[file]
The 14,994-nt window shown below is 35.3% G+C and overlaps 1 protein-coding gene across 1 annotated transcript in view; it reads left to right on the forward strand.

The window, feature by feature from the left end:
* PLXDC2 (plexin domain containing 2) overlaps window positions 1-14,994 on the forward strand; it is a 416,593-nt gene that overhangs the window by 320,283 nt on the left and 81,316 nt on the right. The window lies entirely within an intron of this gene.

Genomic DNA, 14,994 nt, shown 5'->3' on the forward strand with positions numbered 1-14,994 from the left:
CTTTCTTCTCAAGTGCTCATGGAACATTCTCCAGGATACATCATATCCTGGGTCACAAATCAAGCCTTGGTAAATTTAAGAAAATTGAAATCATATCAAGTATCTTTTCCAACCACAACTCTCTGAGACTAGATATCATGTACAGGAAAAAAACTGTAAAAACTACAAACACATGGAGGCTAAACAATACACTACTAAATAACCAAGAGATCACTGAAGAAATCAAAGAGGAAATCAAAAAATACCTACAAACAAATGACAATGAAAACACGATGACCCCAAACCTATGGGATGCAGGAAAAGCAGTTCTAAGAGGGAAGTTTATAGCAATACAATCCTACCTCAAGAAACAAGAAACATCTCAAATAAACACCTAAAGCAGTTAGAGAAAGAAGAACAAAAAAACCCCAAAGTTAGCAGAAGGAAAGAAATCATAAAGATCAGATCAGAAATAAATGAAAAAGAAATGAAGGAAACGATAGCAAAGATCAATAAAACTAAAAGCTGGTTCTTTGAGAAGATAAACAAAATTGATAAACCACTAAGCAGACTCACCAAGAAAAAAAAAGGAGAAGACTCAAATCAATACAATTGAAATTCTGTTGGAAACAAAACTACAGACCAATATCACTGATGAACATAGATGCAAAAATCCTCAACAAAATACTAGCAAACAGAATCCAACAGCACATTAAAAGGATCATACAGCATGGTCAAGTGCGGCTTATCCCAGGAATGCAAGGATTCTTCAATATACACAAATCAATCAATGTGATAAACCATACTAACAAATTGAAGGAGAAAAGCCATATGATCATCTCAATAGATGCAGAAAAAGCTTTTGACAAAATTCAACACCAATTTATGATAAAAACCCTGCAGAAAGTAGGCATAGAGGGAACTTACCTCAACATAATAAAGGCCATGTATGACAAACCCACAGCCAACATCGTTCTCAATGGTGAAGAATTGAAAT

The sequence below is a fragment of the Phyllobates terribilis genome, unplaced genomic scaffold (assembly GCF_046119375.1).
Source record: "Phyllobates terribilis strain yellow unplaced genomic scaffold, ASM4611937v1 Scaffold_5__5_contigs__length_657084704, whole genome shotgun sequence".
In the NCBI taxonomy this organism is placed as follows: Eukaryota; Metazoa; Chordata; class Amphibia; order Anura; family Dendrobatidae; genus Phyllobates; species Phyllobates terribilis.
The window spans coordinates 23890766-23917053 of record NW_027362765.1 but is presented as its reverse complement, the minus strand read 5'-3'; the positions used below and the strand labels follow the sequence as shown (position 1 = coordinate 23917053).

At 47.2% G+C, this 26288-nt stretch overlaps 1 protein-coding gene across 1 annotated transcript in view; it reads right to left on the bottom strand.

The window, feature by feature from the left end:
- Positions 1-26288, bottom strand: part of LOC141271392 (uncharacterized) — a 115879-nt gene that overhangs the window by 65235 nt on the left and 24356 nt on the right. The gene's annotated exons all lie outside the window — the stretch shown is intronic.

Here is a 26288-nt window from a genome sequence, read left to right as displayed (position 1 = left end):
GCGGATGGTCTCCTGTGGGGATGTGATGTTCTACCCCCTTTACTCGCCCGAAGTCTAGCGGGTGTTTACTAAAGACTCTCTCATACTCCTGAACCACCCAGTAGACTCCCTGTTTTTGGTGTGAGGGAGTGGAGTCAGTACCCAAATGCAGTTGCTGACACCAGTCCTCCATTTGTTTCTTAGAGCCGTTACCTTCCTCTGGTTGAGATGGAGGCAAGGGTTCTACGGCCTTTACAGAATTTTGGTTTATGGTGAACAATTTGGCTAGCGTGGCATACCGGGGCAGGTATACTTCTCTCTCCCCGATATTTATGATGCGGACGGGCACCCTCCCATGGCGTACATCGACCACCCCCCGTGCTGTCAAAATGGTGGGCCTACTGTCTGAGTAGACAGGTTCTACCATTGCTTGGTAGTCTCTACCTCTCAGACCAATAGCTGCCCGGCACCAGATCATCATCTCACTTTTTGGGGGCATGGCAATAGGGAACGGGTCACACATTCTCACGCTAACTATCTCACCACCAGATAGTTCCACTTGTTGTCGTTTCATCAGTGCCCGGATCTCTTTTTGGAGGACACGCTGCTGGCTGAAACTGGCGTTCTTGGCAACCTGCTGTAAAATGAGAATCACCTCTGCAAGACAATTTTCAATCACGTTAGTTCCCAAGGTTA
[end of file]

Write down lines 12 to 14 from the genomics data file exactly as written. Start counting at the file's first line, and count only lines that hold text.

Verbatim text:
- Positions 1-26288, bottom strand: part of LOC141271392 (uncharacterized) — a 115879-nt gene that overhangs the window by 65235 nt on the left and 24356 nt on the right. The gene's annotated exons all lie outside the window — the stretch shown is intronic.

Here is a 26288-nt window from a genome sequence, read left to right as displayed (position 1 = left end):
GCGGATGGTCTCCTGTGGGGATGTGATGTTCTACCCCCTTTACTCGCCCGAAGTCTAGCGGGTGTTTACTAAAGACTCTCTCATACTCCTGAACCACCCAGTAGACTCCCTGTTTTTGGTGTGAGGGAGTGGAGTCAGTACCCAAATGCAGTTGCTGACACCAGTCCTCCATTTGTTTCTTAGAGCCGTTACCTTCCTCTGGTTGAGATGGAGGCAAGGGTTCTACGGCCTTTACAGAATTTTGGTTTATGGTGAACAATTTGGCTAGCGTGGCATACCGGGGCAGGTATACTTCTCTCTCCCCGATATTTATGATGCGGACGGGCACCCTCCCATGGCGTACATCGACCACCCCCCGTGCTGTCAAAATGGTGGGCCTACTGTCTGAGTAGACAGGTTCTACCATTGCTTGGTAGTCTCTACCTCTCAGACCAATAGCTGCCCGGCACCAGATCATCATCTCACTTTTTGGGGGCATGGCAATAGGGAACGGGTCACACATTCTCACGCTAACTATCTCACCACCAGATAGTTCCACTTGTTGTCGTTTCATCAGTGCCCGGATCTCTTTTTGGAGGACACGCTGCTGGCTGAAACTGGCGTTCTTGGCAACCTGCTGTAAAATGAGAATCACCTCTGCAAGACAATTTTCAATCACGTTAGTTCCCAAGGTTA